Coming to Life: Philosophies of Pregnancy, Childbirth, and Mothering

By Sarah Lachance Adams; Caroline R. Lundquist | Go to book overview

4
The Birth of Sexual Difference
A Feminist Response to Merleau-Ponty

LISA GUENTHER

The first response to the announcement of a new birth is typically a question: “Is it a girl or a boy?” This question is both banal and revealing; it interpellates the newborn as a being for whom certain colors, toys, and modes of interaction will be deemed appropriate or inappropriate, but it also suggests a certain relation among birth, time, and sexual difference. What do we expect when we’re expecting, if not a girl or a boy? Prospective parents may choose not to discover the sex of their child until the moment of birth, but this only postpones the inevitable question. At some point, the pronoun “he” or “she” begins to insinuate itself, structuring almost everything that can be said about the newborn. Whether in pregnancy or in the first chaotic weeks of taking care of a new baby, the duality of sexual difference may seem like the only legible signpost in an otherwise inscrutable landscape of tears and other leaky fluids. It is tempting to read this signpost in a way that locates the future of the child in present attributes, looking for footballer legs or supermodel smiles in bodies that are more or less indistinguishable apart from genital sex. And when infants are born who do not fit neatly into one or the other category, efforts are routinely made to disambiguate the intersex infant, as if the child would have no future unless recognizable as one or the other sex.1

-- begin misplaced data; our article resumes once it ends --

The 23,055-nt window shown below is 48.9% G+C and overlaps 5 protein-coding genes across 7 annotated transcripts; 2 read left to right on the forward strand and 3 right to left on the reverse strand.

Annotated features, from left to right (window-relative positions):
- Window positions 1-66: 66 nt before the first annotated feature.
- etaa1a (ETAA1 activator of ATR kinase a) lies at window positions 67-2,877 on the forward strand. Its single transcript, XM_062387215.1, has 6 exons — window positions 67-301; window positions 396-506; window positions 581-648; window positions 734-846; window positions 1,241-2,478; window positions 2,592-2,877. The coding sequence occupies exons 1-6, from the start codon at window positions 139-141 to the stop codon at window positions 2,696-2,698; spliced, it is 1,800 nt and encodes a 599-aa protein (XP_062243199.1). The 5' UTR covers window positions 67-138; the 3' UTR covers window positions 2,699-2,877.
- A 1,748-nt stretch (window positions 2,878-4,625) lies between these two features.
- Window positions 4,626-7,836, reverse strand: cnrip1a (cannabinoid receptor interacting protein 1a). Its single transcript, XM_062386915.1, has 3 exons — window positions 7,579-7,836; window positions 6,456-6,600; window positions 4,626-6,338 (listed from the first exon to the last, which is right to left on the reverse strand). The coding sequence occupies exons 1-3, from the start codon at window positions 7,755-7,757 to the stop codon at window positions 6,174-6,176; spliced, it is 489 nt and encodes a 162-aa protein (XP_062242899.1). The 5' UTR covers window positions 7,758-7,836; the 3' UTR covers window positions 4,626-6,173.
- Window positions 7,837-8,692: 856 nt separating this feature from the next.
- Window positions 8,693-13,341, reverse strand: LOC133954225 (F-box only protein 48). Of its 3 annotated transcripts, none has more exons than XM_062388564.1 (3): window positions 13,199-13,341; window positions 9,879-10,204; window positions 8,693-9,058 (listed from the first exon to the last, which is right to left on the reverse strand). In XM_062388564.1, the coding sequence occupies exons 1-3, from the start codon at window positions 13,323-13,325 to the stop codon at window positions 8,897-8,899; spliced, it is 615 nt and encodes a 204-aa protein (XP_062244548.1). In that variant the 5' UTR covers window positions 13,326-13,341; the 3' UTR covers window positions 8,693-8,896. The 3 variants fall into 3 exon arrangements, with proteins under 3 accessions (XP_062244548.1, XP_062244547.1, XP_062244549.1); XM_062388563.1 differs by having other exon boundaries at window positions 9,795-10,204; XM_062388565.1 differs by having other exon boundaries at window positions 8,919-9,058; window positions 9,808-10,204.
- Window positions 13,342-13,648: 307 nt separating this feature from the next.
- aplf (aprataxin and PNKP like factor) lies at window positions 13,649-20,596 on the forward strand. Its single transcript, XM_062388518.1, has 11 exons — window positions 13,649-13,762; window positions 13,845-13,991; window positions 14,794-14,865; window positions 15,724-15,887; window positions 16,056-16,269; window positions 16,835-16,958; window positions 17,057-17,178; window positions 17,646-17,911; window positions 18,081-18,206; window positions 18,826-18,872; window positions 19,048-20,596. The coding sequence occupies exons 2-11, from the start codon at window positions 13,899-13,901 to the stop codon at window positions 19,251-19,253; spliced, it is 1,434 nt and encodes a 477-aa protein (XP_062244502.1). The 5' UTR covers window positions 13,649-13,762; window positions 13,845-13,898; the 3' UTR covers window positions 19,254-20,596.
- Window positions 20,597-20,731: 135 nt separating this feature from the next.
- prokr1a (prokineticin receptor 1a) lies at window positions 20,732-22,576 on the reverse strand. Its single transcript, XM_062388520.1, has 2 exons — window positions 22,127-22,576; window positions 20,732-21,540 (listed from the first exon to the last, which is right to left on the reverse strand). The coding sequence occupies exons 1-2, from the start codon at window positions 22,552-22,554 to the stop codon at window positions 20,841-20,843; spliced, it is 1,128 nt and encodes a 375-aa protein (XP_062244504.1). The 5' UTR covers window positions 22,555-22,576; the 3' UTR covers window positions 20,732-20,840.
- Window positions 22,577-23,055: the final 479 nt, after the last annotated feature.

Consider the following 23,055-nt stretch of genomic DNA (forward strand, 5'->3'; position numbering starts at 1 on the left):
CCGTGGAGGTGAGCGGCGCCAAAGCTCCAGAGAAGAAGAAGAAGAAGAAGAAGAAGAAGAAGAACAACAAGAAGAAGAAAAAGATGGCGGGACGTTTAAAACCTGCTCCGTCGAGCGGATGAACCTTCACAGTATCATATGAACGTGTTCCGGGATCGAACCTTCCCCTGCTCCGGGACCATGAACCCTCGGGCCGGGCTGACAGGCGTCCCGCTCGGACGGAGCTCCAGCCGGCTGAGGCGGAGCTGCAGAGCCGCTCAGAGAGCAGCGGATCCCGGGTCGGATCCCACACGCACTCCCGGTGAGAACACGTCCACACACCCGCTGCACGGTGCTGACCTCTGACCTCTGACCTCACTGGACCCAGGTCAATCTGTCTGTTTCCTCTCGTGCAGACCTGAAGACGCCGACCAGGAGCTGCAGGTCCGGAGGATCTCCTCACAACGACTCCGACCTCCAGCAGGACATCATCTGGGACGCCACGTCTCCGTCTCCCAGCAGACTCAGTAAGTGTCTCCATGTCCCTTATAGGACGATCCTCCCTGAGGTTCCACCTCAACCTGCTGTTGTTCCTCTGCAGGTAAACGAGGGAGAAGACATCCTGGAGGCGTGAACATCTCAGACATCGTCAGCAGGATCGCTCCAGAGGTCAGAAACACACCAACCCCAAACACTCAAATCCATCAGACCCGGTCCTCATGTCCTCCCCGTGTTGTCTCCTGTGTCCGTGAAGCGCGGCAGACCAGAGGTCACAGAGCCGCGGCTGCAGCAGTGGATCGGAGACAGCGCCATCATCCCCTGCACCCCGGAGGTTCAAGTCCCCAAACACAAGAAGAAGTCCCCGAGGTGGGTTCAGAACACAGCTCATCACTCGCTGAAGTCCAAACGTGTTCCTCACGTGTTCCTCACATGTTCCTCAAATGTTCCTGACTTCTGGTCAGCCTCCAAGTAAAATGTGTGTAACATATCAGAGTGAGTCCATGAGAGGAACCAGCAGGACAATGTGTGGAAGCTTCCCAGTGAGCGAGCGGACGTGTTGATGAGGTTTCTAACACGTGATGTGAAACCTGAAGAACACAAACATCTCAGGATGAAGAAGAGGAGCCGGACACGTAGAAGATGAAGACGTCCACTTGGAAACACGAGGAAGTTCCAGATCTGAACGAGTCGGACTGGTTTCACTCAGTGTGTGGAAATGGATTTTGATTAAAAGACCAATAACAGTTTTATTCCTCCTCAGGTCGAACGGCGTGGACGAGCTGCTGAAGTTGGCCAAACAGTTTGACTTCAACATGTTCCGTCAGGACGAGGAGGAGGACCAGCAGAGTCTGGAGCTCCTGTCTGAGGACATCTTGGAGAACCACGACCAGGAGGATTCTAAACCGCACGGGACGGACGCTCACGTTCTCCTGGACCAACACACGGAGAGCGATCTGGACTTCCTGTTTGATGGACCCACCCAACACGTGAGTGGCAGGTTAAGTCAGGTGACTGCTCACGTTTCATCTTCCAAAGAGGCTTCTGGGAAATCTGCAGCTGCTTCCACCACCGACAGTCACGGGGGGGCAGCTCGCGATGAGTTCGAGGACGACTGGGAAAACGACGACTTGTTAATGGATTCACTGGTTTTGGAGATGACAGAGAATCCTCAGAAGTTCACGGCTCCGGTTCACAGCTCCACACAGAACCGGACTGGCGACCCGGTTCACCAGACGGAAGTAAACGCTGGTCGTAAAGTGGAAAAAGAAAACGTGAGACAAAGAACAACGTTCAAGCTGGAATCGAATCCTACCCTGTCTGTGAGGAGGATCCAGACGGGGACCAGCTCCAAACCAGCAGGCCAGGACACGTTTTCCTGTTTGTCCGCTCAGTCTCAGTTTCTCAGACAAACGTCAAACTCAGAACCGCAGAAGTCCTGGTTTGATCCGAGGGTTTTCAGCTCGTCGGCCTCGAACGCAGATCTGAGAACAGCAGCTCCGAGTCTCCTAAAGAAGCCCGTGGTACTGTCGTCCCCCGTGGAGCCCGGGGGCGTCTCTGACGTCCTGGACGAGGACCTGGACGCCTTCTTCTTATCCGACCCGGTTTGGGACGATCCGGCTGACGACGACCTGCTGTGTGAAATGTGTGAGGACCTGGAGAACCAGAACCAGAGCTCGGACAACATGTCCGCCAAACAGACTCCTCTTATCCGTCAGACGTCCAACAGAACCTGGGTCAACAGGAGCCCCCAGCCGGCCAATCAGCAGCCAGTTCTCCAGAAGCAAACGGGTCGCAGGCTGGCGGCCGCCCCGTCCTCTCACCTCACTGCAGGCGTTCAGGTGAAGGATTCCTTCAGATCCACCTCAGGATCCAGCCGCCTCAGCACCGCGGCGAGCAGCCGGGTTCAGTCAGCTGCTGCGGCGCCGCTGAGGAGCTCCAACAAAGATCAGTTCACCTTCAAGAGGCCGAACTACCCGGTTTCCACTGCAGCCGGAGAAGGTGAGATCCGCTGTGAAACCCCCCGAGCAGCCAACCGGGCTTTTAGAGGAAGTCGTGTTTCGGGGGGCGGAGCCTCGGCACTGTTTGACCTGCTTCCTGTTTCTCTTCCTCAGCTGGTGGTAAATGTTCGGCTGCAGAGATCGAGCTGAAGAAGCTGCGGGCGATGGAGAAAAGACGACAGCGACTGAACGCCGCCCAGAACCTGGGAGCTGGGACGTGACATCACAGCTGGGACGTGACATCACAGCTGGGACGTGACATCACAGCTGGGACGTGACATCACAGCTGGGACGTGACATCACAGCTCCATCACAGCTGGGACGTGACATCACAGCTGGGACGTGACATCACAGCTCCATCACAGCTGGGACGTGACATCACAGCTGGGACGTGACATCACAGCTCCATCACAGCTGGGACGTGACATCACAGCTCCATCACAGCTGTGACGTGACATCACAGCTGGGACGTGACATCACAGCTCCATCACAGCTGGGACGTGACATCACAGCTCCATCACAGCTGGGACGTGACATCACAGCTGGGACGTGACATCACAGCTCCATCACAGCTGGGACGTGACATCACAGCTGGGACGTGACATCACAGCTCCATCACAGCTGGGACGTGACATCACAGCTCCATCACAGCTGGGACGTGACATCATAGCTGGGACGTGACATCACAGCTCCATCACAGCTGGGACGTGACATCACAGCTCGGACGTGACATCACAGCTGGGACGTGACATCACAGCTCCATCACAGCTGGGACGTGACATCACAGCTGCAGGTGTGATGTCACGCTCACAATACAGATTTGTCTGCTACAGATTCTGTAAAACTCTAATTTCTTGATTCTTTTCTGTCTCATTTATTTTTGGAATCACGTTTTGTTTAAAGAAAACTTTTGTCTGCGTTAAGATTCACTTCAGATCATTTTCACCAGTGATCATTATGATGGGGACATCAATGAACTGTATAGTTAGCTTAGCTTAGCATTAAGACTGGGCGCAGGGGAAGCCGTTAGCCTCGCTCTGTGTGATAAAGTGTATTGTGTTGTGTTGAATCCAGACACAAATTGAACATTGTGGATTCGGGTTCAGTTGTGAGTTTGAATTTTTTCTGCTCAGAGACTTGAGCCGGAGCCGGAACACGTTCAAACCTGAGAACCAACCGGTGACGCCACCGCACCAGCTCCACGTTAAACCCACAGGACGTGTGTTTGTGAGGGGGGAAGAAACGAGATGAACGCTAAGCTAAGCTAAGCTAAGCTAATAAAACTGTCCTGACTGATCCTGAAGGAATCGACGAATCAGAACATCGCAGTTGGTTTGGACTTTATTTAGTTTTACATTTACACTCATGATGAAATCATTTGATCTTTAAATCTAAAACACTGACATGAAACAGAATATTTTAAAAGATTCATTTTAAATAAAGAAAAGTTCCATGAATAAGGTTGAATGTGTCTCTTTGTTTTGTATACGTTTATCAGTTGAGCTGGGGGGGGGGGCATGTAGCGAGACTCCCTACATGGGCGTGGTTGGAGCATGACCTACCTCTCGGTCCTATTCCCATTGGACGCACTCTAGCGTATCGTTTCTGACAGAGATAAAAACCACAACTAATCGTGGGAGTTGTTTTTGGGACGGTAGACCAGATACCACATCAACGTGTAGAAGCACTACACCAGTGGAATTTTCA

Iris Marion Young has criticized the temporality of expectation as a model for pregnancy:

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